We've had several natural disasters recently, and I'm sure they've come up in classroom discussions. Unusual earthquakes in Colorado and Virginia just fell out of the news and were immediately replaced by preparation for Hurricane Irene. Thinkfinity has lesson plans and other classroom resources for earthquakes and for hurricanes that you can consult, of course. Can you share your experiences in guiding students as they learn more about these (oftentimes upsetting) events that are happening in the world? What is your school system doing to prepare students? How do you deal with natural disasters in the classroom?
As an emergency manager I would target the level of information to the age group and based on the risk analysis, what can cause them harm and what they could do to protect themselves both on and off campus. I would emphasize planning for events that occur when the student is separated from the home/family. How to communicate. Plan for to locations to meet if one becomes inaccessible. I would encourage families to prepare to survive without assistance for 72-96 hour post event.
I know that there is a lot of information on the Internet on these subjects. I am a retired fire chief who likes to keep busy. So feel free to email with specific questions.
Two more points:
1. Strike while the fire is hot. As time passes interests levels wane.
2. Make sure is ready to implement all emergency plans before the first student enters the door. From my perspective this is your greatest responsibility.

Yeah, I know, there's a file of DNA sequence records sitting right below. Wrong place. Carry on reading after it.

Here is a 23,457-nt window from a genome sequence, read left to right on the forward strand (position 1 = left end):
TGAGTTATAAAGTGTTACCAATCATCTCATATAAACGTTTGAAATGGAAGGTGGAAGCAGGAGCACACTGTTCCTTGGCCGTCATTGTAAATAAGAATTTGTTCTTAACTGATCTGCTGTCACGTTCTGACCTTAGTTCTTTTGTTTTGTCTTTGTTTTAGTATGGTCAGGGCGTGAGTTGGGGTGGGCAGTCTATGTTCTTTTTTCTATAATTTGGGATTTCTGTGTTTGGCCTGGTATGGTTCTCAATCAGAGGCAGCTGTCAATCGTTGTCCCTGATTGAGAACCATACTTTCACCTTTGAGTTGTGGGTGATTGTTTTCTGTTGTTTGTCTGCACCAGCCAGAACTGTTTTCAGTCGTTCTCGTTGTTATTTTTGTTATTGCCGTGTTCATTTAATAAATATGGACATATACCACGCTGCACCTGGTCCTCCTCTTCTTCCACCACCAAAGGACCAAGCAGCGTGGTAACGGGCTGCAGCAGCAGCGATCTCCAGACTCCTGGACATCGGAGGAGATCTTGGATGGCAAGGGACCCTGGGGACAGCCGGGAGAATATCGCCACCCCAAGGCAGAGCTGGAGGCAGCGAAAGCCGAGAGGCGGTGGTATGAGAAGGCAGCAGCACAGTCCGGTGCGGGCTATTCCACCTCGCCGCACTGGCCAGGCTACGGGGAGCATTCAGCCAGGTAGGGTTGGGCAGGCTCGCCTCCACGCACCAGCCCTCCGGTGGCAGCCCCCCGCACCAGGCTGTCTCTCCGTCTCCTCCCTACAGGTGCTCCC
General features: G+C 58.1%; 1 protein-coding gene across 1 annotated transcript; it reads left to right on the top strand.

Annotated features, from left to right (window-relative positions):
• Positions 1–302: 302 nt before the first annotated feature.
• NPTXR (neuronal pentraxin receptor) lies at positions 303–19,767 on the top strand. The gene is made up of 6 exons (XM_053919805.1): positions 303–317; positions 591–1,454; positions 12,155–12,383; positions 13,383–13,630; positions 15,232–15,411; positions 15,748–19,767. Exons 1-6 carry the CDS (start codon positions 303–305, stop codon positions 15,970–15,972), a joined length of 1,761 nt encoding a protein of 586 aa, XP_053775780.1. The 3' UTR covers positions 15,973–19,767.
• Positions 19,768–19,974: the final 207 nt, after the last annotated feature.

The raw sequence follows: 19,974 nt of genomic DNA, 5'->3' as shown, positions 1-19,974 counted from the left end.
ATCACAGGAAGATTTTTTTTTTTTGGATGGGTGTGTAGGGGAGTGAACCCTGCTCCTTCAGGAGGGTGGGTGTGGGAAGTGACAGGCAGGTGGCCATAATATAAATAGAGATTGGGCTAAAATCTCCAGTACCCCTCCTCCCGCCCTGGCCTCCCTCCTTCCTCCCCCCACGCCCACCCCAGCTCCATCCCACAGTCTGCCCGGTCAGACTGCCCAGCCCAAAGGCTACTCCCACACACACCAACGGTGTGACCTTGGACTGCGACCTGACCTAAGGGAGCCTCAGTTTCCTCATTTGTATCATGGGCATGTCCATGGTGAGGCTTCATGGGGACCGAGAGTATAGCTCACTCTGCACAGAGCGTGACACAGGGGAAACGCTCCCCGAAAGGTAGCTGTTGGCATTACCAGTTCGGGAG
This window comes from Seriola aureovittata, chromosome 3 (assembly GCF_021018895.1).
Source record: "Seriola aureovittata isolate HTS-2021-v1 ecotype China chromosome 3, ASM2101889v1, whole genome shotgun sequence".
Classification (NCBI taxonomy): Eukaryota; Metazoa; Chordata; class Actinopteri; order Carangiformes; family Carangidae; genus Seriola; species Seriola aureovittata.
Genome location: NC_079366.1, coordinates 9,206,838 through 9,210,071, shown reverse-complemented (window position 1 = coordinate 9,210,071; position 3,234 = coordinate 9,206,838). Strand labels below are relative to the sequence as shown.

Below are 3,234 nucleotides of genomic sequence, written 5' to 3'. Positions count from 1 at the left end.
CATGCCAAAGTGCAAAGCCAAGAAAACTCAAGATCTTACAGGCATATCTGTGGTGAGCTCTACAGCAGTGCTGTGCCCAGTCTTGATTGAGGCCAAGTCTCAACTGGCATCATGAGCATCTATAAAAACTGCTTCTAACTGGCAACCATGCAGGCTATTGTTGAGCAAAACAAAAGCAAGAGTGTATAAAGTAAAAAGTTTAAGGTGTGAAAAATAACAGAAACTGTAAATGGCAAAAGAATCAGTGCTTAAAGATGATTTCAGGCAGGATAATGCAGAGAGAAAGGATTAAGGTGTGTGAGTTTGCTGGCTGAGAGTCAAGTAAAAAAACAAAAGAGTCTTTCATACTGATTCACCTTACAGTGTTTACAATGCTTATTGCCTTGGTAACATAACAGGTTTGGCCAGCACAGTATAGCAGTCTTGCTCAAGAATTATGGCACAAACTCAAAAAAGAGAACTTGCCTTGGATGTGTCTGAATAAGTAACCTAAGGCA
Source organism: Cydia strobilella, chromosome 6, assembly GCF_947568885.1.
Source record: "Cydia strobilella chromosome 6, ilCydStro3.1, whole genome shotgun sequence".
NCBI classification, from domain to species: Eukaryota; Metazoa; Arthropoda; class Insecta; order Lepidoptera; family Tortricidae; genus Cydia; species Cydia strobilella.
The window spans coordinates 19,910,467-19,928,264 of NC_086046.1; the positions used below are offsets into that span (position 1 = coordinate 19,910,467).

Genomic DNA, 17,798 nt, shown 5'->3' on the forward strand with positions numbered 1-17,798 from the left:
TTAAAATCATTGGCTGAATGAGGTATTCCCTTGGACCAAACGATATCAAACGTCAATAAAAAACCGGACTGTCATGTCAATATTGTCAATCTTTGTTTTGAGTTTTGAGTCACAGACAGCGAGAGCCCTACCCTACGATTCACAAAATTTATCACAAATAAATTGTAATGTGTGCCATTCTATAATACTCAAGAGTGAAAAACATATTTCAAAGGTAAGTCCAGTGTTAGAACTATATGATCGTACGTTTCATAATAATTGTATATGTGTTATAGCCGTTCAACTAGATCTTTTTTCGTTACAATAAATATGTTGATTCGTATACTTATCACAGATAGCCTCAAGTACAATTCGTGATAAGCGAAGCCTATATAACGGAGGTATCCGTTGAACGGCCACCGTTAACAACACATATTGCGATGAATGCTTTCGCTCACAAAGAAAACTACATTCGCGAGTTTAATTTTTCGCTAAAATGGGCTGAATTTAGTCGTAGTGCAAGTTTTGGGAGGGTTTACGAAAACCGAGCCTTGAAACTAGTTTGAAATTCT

For a literature-based way to talk about recent events, I highly recommend reading Nora's Ark by Natalie Kinsey-Warnock to grades k-4. It's about the flood of 1927 in Vermont. Though the themes of natural disasters (e.g., Hurricane Irene and the resulting flooding) will resonate, so will the story of people working together, sharing limited resources and appreciating what they have.
While I admit a reading of the story would highlight the human altruism following a disaster, I feel a greater duty here to the students and ultimately their parents to prepare and be knowledgable of emergency procedures. Similiar to the program success that has resulted from Fire Prevention Week, a similiar program emphasizing proactivity needs both national and local input to general and specific preparedness based on the regional hazards they confront and the tools and skills they will need to survive for 72-96 hours without assistance. Then send the children into their homes with the message and the assignment to plan.
General Dwight David Eisenhower after planning for the successful Allied invasion of Nazi occupied Europe summed up the purpose of the plan. "The Plan is nothing. Planning is everything."